There are many places in this country, however, where having to pay all employees $15/hr would be harmful to businesses. As a personal example, during my last two years of college I worked for a small business in Tucson, Arizona that at it's most had 7 or 8 employees. I started out at $8 and ended at $11. I feel that that none of the work that I was doing, especially living in Tucson, was worth $15 an hour. Additionally, if my boss had to pay everyone that rate, it would have a noticeable impact on the business's day-to-day operations. This situation would not be uncommon across smaller towns and cities in the U.S.
Looking at the cost of living across the country, the argument becomes more apparent. Palo Alto, California has a consumer price index of 270, the highest in the country. Tucson, 77 out of 78 urban areas, is at 134, or less than half of Palo Alto. While consumer price index is not equivalent to cost of living, this shows the latitude of employment markets that exists in this country. This wide disparity in urban areas, not even considering more rural communities and smaller towns, means that a one-size-fits-all approach to the minimum wage is going to have negative implications for many people who don't live in the big cities.
The Trade Deals
Bernie Sanders has gone into cahoots with Donald Trump, and has dragged Hillary Clinton along with him when it comes to free trade deals. On this issue, he decries the manufacturing jobs lost to Asia and Mexico, and vows to bring them back for working Americans. For considering himself a progressive who is ahead of the curve, Sanders's mentality on this issue is remarkably old fashioned.
Manufacturing used to be one of the great American industries. A person could graduate high school, go to work in a factory, and be able to make a decent living that was able to support a family. It's not that way anymore, and manufacturing jobs are never coming back. The U.S. has moved to a primarily service economy, and there's no amount of trade deals (or lack thereof) that can change that.
Those negatively impacted by trade deals represent an important, but minority of people in this country. Most benefit greatly from our trade deals by having access to a wider market of goods at a lower price. Trade deals cannot be Pareto efficient. There will be some people who come out worse when any agreement of this magnitude is made.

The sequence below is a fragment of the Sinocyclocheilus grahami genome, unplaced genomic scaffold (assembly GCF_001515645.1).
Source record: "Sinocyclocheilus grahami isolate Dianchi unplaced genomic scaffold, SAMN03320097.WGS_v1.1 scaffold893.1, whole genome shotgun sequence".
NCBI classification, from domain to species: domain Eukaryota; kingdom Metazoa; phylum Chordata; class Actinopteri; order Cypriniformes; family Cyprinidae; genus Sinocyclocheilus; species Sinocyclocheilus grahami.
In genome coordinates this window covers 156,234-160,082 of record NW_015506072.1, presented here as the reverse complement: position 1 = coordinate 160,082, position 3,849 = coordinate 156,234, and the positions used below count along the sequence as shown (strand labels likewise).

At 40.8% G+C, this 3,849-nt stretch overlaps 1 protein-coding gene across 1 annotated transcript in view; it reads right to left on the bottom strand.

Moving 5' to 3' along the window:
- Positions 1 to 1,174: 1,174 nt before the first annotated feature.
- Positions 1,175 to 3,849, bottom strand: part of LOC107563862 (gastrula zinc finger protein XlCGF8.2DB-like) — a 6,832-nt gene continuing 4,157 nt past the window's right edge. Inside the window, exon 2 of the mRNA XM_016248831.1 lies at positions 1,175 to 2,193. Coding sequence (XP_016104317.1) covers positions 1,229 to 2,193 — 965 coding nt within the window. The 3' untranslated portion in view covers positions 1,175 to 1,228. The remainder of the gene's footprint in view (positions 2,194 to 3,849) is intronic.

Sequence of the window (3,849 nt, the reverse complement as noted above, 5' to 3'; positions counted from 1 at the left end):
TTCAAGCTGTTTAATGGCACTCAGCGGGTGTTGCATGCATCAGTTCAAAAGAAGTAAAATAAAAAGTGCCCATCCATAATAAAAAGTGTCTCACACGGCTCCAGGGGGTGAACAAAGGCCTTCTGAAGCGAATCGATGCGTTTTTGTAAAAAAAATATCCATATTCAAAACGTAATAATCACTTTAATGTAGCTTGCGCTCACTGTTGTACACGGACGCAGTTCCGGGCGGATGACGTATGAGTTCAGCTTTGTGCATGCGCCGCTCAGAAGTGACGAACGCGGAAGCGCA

It's been a good thing that Bernie Sanders has drawn attention to the plight of those who used to be in manufacturing. Because many of these people have suffered due to the trade deals, the government has a duty to help them out. The solution to the current problem is not to try to get things back to the way they were, but find new jobs for these people. One could invest heavily in renewable energy and use that as one way to create jobs for these people. Another possible way would be grants for at least the younger portion of this group to go back to school. The solution is not to blame the trade deals and foreign nations for taking our jobs.
Hillary Clinton has has spent a large portion of her time during the Democratic primary chasing Sanders around on many of these issues, trying to prove that she will be better able to implement them than Sanders. Instead, she ought to question more the virtue surrounding some of Sanders's proposals in the first place. Ask him why he is opposed to trade deals when most people, including his supporters, are in favor of them. Have him explain how free college tuition at public universities will not further accelerate the educational arms race. She ought to move the conversation beyond just merely if his ideas are feasible.
Bernie Sanders has made many positive contributions to the political process, and he's challenged the Democratic status quo on many issues such as campaign finance, criminal justice, and foreign policy. When it comes to the ideas presented here namely: free tuition at public universities, a national $15/hr minimum wage, and his skepticism of trade deals are all areas where he has reached the incorrect conclusion.